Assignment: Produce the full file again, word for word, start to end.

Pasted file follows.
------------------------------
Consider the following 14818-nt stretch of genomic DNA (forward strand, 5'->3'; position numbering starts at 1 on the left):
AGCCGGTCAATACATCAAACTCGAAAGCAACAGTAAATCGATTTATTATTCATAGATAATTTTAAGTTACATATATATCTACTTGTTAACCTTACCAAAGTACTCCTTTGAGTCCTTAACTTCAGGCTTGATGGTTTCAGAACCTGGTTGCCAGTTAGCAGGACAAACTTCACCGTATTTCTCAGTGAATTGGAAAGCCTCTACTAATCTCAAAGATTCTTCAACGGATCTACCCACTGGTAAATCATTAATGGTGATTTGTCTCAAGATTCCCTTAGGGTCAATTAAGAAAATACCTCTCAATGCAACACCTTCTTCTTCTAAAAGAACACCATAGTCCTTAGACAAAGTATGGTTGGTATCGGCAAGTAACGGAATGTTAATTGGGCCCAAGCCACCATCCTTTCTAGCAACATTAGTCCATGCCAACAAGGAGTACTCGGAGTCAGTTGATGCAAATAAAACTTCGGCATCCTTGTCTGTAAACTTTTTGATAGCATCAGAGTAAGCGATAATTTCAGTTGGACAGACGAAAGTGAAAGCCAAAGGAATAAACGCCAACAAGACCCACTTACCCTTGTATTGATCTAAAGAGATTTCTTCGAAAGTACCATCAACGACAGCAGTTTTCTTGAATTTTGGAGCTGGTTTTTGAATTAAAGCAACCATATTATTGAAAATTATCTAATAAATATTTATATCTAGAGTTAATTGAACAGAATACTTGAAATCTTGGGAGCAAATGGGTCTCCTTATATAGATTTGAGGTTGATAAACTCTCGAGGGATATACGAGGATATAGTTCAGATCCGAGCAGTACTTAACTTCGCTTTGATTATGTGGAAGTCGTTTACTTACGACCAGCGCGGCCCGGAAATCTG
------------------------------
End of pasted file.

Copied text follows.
Consider the following 14818-nt stretch of genomic DNA (forward strand, 5'->3'; position numbering starts at 1 on the left):
AGCCGGTCAATACATCAAACTCGAAAGCAACAGTAAATCGATTTATTATTCATAGATAATTTTAAGTTACATATATATCTACTTGTTAACCTTACCAAAGTACTCCTTTGAGTCCTTAACTTCAGGCTTGATGGTTTCAGAACCTGGTTGCCAGTTAGCAGGACAAACTTCACCGTATTTCTCAGTGAATTGGAAAGCCTCTACTAATCTCAAAGATTCTTCAACGGATCTACCCACTGGTAAATCATTAATGGTGATTTGTCTCAAGATTCCCTTAGGGTCAATTAAGAAAATACCTCTCAATGCAACACCTTCTTCTTCTAAAAGAACACCATAGTCCTTAGACAAAGTATGGTTGGTATCGGCAAGTAACGGAATGTTAATTGGGCCCAAGCCACCATCCTTTCTAGCAACATTAGTCCATGCCAACAAGGAGTACTCGGAGTCAGTTGATGCAAATAAAACTTCGGCATCCTTGTCTGTAAACTTTTTGATAGCATCAGAGTAAGCGATAATTTCAGTTGGACAGACGAAAGTGAAAGCCAAAGGAATAAACGCCAACAAGACCCACTTACCCTTGTATTGATCTAAAGAGATTTCTTCGAAAGTACCATCAACGACAGCAGTTTTCTTGAATTTTGGAGCTGGTTTTTGAATTAAAGCAACCATATTATTGAAAATTATCTAATAAATATTTATATCTAGAGTTAATTGAACAGAATACTTGAAATCTTGGGAGCAAATGGGTCTCCTTATATAGATTTGAGGTTGATAAACTCTCGAGGGATATACGAGGATATAGTTCAGATCCGAGCAGTACTTAACTTCGCTTTGATTATGTGGAAGTCGTTTACTTACGACCAGCGCGGCCCGGAAATCTG